Sometime in early June 2012, I bought a copy of Mass Effect for my Xbox 360, fully intending to play through the entire three-part series in one sequence. To be honest, part of me wasn’t sure I’d make it through, but here, in November, I’ve done just that.
And, if you don’t mind, I’d like to talk about it. You might want to grab a cup of tea.
This isn’t a review, or a critique, or an essay. It’s simply a long monologue on my experience with this most Canadian game series. It’s a collection of my thoughts and reflections, now that it’s over. And, obviously, it contains spoilers, so please do not read unless you’ve finished the games yourself.
It was in the final, crazy weeks of releasing my narrative-horror game, Home, that I decided I’d give this Mass Effect thing a try. In the past few years I’d become, surprisingly, a constant devourer of RPGs—first it was Dragon Quest IX, then Final Fantasy XIII, Skyrim and eventually Final Fantasy XIII-2. It was only because of this newfound interest in the genre that I was able to make a statement I would have previously thought ludicrous: “I will play all three Mass Effect games back-to-back.”
If you’ve played Home, or read some of my previous entries (such as this one, on Metroid, or this lengthy one on Another Code: R), or have attended any of my talks, you’ll know that I’m heavily invested in narrative-based games, and gaming narrative in general. (You could quite literally say I’ve staked my entire career on the notion.) You’ll know that I often participate in game narrative both within and without the games themselves—unabashedly allowing myself to become emotionally invested in characters, worlds and ideas when they resonate correctly. I’m not ironic or cynical about it; if it suits me, I’m all in.
To me, games are emotional experiences, meant to be felt, absorbed, troubled over and thought about, and not just stat-machines or playfield manoeuvres. Games to me are not sports or pastimes—they are stories, and they are personal.
But first things first.
My avatar through all of this was Commander Mango Shepard. She had a shoulder-length, red bob, and high, sharp cheekbones that I took a little too far. She was supposed to look a little like Noomi Rapace, whom I’d just seen in Prometheus. She was tough but ultimately good-hearted, and I marvelled every day at her strength against increasingly impossible situations. She taught me a lot about myself, and sometimes made me feel like a shithead by comparison.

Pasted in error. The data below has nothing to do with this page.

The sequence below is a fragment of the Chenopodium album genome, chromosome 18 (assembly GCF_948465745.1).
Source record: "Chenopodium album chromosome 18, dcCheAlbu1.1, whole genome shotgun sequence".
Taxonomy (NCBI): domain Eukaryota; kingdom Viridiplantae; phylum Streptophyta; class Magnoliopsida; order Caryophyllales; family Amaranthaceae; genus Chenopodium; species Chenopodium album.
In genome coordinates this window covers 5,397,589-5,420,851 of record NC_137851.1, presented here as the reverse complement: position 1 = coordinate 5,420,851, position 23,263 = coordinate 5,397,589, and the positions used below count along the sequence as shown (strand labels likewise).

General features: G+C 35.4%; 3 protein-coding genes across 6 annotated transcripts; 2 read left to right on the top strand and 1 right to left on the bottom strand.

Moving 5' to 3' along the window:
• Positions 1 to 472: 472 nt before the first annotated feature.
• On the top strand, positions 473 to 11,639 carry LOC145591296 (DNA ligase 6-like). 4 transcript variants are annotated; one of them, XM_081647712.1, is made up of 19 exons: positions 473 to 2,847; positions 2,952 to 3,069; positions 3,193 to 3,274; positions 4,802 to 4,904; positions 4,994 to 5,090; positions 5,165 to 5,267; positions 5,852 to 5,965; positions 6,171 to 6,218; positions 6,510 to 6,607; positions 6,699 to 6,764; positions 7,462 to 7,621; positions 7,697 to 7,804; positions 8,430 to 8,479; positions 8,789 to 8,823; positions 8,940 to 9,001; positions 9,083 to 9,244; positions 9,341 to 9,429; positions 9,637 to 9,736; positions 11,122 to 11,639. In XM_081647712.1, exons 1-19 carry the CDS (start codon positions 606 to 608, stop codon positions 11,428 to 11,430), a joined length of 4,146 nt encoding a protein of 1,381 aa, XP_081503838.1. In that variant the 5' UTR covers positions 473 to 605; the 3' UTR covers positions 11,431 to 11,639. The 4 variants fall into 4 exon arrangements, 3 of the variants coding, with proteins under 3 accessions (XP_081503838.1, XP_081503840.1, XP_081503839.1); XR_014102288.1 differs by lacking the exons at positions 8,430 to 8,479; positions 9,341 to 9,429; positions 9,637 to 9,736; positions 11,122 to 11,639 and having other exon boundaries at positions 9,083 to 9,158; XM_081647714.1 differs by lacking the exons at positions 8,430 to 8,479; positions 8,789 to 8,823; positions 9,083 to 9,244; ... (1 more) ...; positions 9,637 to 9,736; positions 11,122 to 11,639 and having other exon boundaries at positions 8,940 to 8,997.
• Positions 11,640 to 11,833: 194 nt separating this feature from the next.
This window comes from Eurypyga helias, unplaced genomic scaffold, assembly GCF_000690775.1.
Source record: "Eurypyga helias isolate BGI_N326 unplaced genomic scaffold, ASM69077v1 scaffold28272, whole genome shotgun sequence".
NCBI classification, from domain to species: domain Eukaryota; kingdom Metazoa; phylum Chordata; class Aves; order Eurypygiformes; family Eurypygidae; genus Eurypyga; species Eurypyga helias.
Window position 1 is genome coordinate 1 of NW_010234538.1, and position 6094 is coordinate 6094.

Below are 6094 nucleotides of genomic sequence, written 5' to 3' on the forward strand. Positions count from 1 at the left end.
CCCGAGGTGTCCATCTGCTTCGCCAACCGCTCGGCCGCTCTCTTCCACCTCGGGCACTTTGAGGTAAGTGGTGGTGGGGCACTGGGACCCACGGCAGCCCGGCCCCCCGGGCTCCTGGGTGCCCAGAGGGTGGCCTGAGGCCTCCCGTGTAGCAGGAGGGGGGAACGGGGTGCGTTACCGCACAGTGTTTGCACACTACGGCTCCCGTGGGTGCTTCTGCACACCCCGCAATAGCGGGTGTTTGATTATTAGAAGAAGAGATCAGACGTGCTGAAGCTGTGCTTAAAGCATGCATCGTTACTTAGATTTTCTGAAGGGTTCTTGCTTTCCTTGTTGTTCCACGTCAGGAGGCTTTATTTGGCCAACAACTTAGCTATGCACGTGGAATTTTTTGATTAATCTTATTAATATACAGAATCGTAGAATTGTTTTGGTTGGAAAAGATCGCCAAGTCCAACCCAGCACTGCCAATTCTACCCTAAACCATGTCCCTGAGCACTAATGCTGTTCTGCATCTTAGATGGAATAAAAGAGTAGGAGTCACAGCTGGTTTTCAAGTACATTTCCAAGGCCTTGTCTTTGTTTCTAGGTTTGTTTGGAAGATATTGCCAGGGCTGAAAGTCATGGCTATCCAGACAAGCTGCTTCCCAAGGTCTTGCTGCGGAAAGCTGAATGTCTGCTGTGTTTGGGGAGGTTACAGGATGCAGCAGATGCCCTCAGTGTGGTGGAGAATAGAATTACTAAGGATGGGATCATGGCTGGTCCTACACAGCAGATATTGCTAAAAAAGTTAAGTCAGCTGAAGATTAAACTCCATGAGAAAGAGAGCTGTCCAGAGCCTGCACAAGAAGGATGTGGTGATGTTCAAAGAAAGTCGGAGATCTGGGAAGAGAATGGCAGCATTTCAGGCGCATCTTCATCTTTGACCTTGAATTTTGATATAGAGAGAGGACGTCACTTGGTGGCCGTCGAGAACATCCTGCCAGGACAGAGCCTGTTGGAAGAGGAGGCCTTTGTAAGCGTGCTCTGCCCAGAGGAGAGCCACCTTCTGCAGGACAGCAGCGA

I played all three games on their easiest setting; in the case of Mass Effect 3, that was “Narrative” mode. As you might have guessed, I’m a lot more interested in exploration and story than combat. I played as an Infiltrator; I got pretty good at disappearing and then sniping enemies from behind cover, but I was never a brilliant tactician. I always set my squadmates to auto-level and manage themselves; I manually upgraded my Shepard and chose her skills and weapons.
I played the entire series on Xbox 360, and I imported my character from one game to the next. I wasn’t ashamed to use an FAQ, either. Since I knew I had months of gaming ahead of me, I was only too ready to look something up if I was stuck for too long.
And with that in mind, here is my journey.
Looking back now, I realize there was a lot of lore and subtext I missed in Mass Effect because I was too busy gawking at everything and figuring out how the whole thing worked. In a pattern I would repeat for the sequels, I absorbed a lot of information at times, and skipped over an equal amount either in impatience or misunderstanding. Reading over wikis and websites now, I see how much was in this first game that flew completely over my head.
One major through-line that affected me until the very end was that of the Keepers. Learning that they were a sort of neutral force that wasn’t always for your benefit was unsettling; it was like learning your child’s nanny didn’t have your best interests in mind. When I saw that one final Keeper in that bloody hallway in Mass Effect 3, harvesting victims of the war, I wanted to shoot it right there (I didn’t). How could it be so unfeeling? How could it betray us like that? It turned out they were part of the ruse, and our laziness let them aid in our demise.
Unlike a lot of players, I love the first entry in the series, even—perhaps especially—for its seemingly vacuous combat and slower-paced Mako sections. Rolling along those beautiful alien vistas in that awkward, lumbering vehicle felt like the ultimate expression of the game’s desire to push me to bizarre new places, to really explore this new, untold galaxy. It was in the seat of that Mako that I first thought, “So this is why people like this game.” Odd, I know.